Often, too, they didn't get the experiences that would have helped them gain as much understanding of empathy, the variety and subtleties of emotion, or the words to describe them. Similarly, they are often substantially less aware of their own inner states which creates difficulty describing and being compassionate with the feelings of others.

    Thus, the roots of their inability to connect with other in this way, goes back a long time.

    To step back and learn how a person with Adult ADHD could have emotional problems or social phobia and still not have any mental illness, read:
    "How do you prevent this destructive outcome in the relationship?"



Top OOPS of ADHD Relationships … and it’s Prevention – Part 2

How do you prevent this destructive outcome in the relationship?

This is what often happens with the Non-ADHD Spouse

A little history:

The couple is in partnership. And they have been for a time, Whether  the partnership has existed for months, years, or decades, they’ve developed a past with one another. Throughout much of the latter part, usually for years, the Non-ADHD partner has seen promises broken, time and time again.

The wife, (in the majority of cases we’ve seen, the Non-ADHD partner is the female), has usually tried to help her partner in every way she can think of. She has tried to support her partner to overcome challenge areas, find work arounds, and to lighten het partners load because it often seems impossible to get him to take on more responsibility beyond his immediate concerns. And even those seem monumental sometimes. She takes on what feels like more than her fair share of the work in the relationship; the household chores, everything. Why has she done all this? Because she loved her ADHD partner.

Back to the present:

By the time the couple gets to us, the Non-ADHD partner is usually pretty exhausted. She is tired of the extra work every day. She would love it if she could just give us her partner so we could, “fix,” him.

But it doesn’t work that way. She may not want to do any more of the hard work it can take to get the relationship back on track.But she has an essential role to play in the rebalancing and recovery of their marriage. If having the relationship survive is an objective, full participation by both parties is required.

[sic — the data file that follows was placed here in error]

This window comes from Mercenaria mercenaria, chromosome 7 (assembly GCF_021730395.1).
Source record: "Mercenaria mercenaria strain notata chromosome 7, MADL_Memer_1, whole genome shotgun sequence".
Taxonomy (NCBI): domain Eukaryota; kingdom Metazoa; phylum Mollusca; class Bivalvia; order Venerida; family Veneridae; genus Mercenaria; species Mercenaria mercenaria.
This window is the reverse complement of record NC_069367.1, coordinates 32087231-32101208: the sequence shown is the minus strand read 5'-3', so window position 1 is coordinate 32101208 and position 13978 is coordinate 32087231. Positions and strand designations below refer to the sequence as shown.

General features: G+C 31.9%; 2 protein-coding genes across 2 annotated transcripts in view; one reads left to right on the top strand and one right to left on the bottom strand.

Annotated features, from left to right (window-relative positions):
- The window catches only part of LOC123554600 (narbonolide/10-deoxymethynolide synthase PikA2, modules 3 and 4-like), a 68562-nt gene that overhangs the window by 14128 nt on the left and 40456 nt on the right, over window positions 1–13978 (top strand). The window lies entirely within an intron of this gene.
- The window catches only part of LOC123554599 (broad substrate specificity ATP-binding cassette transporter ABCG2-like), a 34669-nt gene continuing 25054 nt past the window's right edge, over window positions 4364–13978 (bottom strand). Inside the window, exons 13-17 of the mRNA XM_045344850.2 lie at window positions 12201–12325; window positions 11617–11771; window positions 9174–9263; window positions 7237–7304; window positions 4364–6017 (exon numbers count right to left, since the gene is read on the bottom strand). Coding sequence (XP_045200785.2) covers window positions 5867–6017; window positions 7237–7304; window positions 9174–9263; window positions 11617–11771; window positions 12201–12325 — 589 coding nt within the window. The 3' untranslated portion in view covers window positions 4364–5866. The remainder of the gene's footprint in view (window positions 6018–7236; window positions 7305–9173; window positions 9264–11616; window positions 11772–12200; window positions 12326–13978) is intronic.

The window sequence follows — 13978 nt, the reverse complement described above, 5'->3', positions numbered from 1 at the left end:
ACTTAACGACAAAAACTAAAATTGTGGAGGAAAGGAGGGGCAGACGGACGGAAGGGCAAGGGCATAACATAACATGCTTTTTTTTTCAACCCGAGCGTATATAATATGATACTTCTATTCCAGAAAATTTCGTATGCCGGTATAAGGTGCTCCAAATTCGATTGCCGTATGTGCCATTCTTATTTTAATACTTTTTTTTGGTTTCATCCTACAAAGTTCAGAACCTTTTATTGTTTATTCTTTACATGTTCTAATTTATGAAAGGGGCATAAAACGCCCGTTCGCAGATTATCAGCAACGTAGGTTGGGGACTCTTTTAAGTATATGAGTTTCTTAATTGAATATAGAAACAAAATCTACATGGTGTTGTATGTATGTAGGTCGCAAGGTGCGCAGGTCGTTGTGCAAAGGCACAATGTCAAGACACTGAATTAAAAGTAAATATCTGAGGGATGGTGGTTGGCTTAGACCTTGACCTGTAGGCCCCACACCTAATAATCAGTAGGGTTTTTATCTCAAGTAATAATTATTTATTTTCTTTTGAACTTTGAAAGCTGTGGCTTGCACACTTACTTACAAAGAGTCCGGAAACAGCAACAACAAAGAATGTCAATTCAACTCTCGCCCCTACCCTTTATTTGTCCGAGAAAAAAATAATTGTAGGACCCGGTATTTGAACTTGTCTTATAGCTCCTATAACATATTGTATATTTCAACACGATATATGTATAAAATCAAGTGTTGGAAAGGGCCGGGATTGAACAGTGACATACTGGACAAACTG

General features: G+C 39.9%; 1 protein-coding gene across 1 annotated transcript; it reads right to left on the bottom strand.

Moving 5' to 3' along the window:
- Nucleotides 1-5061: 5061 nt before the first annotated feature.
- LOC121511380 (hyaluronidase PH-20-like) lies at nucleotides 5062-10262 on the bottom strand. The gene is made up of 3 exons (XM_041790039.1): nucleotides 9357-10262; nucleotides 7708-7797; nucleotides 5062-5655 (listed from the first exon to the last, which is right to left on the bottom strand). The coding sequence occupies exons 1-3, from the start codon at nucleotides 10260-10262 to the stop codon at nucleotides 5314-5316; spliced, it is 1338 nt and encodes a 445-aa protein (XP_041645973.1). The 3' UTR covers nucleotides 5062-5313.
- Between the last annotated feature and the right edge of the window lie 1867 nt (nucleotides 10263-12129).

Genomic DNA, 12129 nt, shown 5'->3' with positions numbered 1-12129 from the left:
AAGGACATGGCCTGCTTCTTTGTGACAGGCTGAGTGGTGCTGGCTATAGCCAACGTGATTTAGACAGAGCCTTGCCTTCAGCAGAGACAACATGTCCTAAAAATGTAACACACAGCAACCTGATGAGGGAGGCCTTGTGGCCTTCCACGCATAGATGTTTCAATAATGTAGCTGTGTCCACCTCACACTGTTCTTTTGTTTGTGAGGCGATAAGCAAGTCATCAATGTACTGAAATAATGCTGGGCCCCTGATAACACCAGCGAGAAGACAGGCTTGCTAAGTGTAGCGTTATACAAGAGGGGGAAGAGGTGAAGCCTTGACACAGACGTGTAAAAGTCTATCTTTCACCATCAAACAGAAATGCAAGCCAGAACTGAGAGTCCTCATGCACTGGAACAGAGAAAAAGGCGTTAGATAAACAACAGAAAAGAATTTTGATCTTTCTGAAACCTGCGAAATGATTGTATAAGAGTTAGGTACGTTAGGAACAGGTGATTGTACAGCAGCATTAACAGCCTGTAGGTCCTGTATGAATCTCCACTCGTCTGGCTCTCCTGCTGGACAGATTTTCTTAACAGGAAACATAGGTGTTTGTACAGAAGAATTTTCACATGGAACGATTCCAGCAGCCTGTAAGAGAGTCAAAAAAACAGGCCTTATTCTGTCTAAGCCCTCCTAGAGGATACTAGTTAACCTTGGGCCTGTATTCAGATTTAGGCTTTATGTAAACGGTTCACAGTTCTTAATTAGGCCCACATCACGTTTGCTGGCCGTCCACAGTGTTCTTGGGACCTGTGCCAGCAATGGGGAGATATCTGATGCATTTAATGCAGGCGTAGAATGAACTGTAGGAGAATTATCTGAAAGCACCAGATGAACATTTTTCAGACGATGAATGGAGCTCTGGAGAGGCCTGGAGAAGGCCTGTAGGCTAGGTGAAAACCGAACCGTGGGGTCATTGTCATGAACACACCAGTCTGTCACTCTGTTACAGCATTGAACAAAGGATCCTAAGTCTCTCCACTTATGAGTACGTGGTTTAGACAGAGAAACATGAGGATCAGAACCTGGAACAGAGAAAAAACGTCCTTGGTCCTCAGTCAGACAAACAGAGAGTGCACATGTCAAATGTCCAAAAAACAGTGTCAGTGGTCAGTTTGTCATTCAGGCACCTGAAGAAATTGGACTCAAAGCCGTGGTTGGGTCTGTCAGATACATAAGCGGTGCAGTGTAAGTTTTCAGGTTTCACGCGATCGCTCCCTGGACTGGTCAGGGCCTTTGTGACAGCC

Back to the challenge at hand:

The Non-ADHD partner is in partnership every day with a person who may be less connected to their own feelings, and less able to empathize with her, their Non-ADHD partner. The ADHD partner can usually quite easily understand what the Non-ADHD partner is saying.

But the Non-ADHD partner is not getting from the ADHD partner the body language, the “signals”, that would indicate to her that her partner can really “get” what she is feeling.

What does this mean for our couple?

Here is our couple, and this gaping hole is exposed. We are working with them to make the communication better. But the Non-ADHD partner realizes, that her spouse can’t hear her feelings when she expresses themAnd sometimes he thinks he’s doing just fine. But…

Here’s where it can all come apart in the heart and mind of the Non-ADHD partner.

The logic may look something like this…

Step 1:

Since the Non-ADHD partner, has correctly understood that her ADHD partner could not empathize with her, and feels that this is what she has been saying all this time …

Step 2:

She could easily jump to the conclusion that since the past has been pretty consistent, the future will look just like the past. Her ADHD partner will never be able to deeply understand and “get” her, or have any empathy.

Step 3:

If she has irrevocably made that decision, Game Over. Or at least it can be.

If we have not been able to stop it before this point, our next step is clear. To help the Non-ADHD partner understand:

  • The ADHD partner’s seeming inability to feel feelings is likely a lack of education, training, and practice during their upbringing, and a result of having ADHD, but it is not an impairment.
  • It’s probably not a brain deficiency or mental illness.

 But it will take some work to get the ADHD partner on board with what needs to happen here.

Top OOPS of ADHD Relationships … and it’s Prevention – Part 3